Sunday, 18 September 2011

Virtualization Comparison Chart

VM Comparison

Hypervisor Attributes VMware ESXi 5.0 Windows Server 2008 R2 SP1 with Hyper-V Citrix XenServer 5.6 FP1
Small Disk Footprint

144 MB disk footprint
(VMware vSphere Hypervisor)

>3GB with Server Core installation

~10GB with full Windows Server installation

OS Independence

No reliance on general purpose operating system
(VMware vSphere Hypervisor)

Relies on Windows 2008 in Parent Partition

Relies on Linux in Dom0
management Partition
Hardened Drivers

Optimized with hardware vendors

Generic Windows drivers

Generic Linux Drivers
Advanced Memory Management

Ability to reclaim unused memory, de-duplicate memory pages, compress memory pages

Only uses balloning. No ability to de-duplicate or compress pages.

Only uses balloning.No ability to de-duplicate or compress pages. Does not adjust memory allocation based on VM usage.
Advanced Storage Management

Lacks an integrated cluster file system, no live storage migration

Lacks an integrated cluster file
system, no live storage migration, storage features support very few arrays
High I/O Scalability

Direct driver model

I/O bottleneck in parent OS

I/O bottleneck in Dom0 management OS
Host Resource Management

Network traffic shaping, per-VM resource shares, set quality of service priorities for storage and network I/O

Lacks similar capabilities

Lacks similar capabilities
Performance Enhancements

AMD RVI, Intel EPT large memory pages, universal 32-way vSMP, VMI paravirtualization, VMDirectPath I/O, PV guest SCSI driver

Large memory pages,
4-way vSMP on Windows
2008 and Windows 7 VMs only

No large memory pages, no paravirt guest SCSI device, Requires inflexible SR-IOV
Virtual Security Technology
Enables hypervisor level security introspection

Nothing comparable

Nothing comparable
Flexible Resource Allocation

Hot add VM vCPUs and memory, VMFS volume grow, hot extend virtual disks, hot add virtual disks

Nothing comparable

Nothing comparable
Custom image creation and management

VMware Image Builder allows administrators to create custom ESXi images for different types of deployment, such as ISO-based installation, PXE-based installation, and Auto Deploy.

Nothing comparable

Nothing comparable
Auto Deploy

vSphere Auto Deploy enables faster provisioning of multiple hosts. New hosts are automatically provisioned based on rules defined by user.

Requires in-depth setup in Systems Center Configuration Manager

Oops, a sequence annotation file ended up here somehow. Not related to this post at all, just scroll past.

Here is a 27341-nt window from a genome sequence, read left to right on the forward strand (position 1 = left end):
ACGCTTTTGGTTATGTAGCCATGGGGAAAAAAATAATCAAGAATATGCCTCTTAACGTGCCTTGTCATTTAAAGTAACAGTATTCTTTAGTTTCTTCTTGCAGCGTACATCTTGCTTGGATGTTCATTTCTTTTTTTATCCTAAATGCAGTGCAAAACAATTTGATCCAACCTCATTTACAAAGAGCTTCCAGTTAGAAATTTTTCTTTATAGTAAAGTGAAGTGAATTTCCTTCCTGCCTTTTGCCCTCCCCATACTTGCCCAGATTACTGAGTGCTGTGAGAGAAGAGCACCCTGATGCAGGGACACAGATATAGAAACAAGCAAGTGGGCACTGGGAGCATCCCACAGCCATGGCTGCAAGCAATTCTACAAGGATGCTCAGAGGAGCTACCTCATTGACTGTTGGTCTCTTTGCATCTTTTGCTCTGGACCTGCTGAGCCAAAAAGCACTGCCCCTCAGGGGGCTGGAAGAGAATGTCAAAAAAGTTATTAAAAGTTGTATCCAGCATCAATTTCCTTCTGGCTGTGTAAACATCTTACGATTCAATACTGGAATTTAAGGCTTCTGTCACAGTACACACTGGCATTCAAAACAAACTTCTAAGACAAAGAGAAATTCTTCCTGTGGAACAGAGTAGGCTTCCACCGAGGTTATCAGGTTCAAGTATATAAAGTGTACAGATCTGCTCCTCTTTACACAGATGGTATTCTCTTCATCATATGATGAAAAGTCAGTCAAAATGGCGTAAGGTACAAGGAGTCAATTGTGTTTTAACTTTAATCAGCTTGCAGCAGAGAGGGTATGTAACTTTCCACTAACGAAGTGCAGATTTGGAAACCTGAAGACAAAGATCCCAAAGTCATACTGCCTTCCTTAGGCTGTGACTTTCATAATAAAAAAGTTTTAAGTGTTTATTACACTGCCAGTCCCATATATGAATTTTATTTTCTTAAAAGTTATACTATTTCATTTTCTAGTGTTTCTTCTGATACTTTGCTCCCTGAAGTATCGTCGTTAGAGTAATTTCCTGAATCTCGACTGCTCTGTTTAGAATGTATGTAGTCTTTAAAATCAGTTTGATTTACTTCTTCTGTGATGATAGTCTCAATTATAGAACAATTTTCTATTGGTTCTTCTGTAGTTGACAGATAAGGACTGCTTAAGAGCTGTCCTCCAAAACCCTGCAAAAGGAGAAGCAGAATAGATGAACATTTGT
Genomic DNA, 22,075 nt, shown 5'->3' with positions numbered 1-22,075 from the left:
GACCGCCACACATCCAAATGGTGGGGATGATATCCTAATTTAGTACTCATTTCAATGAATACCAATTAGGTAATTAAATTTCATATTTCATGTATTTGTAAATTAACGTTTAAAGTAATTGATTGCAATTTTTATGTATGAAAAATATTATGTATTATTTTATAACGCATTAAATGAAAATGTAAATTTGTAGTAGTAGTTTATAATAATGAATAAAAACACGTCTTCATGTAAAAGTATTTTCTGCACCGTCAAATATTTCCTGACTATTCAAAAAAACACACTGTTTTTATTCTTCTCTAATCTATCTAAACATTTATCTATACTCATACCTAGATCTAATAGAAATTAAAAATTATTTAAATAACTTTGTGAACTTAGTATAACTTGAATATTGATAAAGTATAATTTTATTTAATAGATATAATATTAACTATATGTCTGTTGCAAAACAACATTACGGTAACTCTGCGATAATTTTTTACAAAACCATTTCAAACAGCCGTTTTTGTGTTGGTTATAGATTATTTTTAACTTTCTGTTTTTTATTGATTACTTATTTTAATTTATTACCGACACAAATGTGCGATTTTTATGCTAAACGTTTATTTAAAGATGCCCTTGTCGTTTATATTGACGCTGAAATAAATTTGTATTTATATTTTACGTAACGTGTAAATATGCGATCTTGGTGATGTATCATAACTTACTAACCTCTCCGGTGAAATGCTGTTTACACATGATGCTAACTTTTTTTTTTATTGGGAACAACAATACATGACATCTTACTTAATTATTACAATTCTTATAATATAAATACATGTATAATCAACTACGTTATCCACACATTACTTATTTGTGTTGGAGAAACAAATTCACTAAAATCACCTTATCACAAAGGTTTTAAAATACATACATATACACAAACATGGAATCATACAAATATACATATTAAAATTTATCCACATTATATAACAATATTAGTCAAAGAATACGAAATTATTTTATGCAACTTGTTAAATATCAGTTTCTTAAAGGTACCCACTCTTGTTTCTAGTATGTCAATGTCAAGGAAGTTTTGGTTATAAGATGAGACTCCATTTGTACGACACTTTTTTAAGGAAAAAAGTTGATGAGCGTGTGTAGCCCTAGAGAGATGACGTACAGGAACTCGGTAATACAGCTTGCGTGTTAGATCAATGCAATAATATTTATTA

Nothing comparable
Management Interface Firewall

ESXi Firewall is a service-oriented and stateless firewall that protects the ESXi 5.0 management interface. Configured using the vSphere Client or at the command line with esxcli interfaces.

Nothing comparable

Nothing comparable
Enhanced Virtual Hardware

32-way virtual SMP, 1TB virtual machine RAM, Non hardware accelerated 3D graphics, USB 3.0 device support, Unified Extended Firmware Interface (UEFI).

4-way virtual SMP only, 64 GB RAM per virtual machine

8-way virtual SMP only, 32 GB RAM per virtual machine
Note:  some of the ESXi features included are not available with vSphere Hypervisor

Saturday, 17 September 2011

Windows 8 Fastest Boot Time compare to Windows Client OS Family

Windows 8 Fast Boot
The winner of the first Windows 8 vs. Windows 7 boot performance measuring contest is clear, and I doubt that we’ll ever see a comeback from Windows Vista’s successor in future comparisons.

An important aspect of Windows 8’s evolution is the fine tuning of the start-up process. Technologies such as solid state drive (SSDs) and Unified Extensible Firmware Interface (UEFI) aside, the next iteration of Windows comes with optimizations which will let Windows 7 in its boot dust.

Featuring a new start-up mechanism which combines cold boot with resuming from hibernate, Windows 8 delivers unmatched speed, drastically reducing the time it takes toreach Metro-ready or desktop-ready.

The next version of Windows closes user sessions on shutdown, but makes sure to hibernate the kernel session.

Only a small portion of memory is actually written to disk, it’s what the Redmond company calls, session 0 hibernation, as opposed to full hibernation.

“If you’re not familiar with hibernation, we’re effectively saving the system state and memory contents to a file on disk (hiberfil.sys) and then reading that back in on resume and restoring contents back to memory,” explained Gabe Aul, a director of program management in Windows.

“Using this technique with boot gives us a significant advantage for boot times, since reading the hiberfile in and reinitializing drivers is much faster on most systems (30-70% faster on most systems we’ve tested).”

The two graphics included with this article, courtesy of Microsoft, reveal the comparison between the new Windows 8 start boot and the old Windows 7 cold boot.

It’s rather obvious, that no matter the actual device customers will be running, it will deliver superior boot performance if it’s running Windows 8 as opposed to Windows 7.

“It’s faster because resuming the hibernated system session is comparatively less work than doing a full system initialization, but it’s also faster because we added a new multi-phase resume capability, which is able to use all of the cores in a multi-core system in parallel, to split the work of reading from the hiberfile and decompressing the contents,” Aul added.

Users can watch a video of Windows 8 booting on an EliteBook 8640p (Intel Core i7-2620M, 8GB, 160GB SSD) in just 8 seconds below.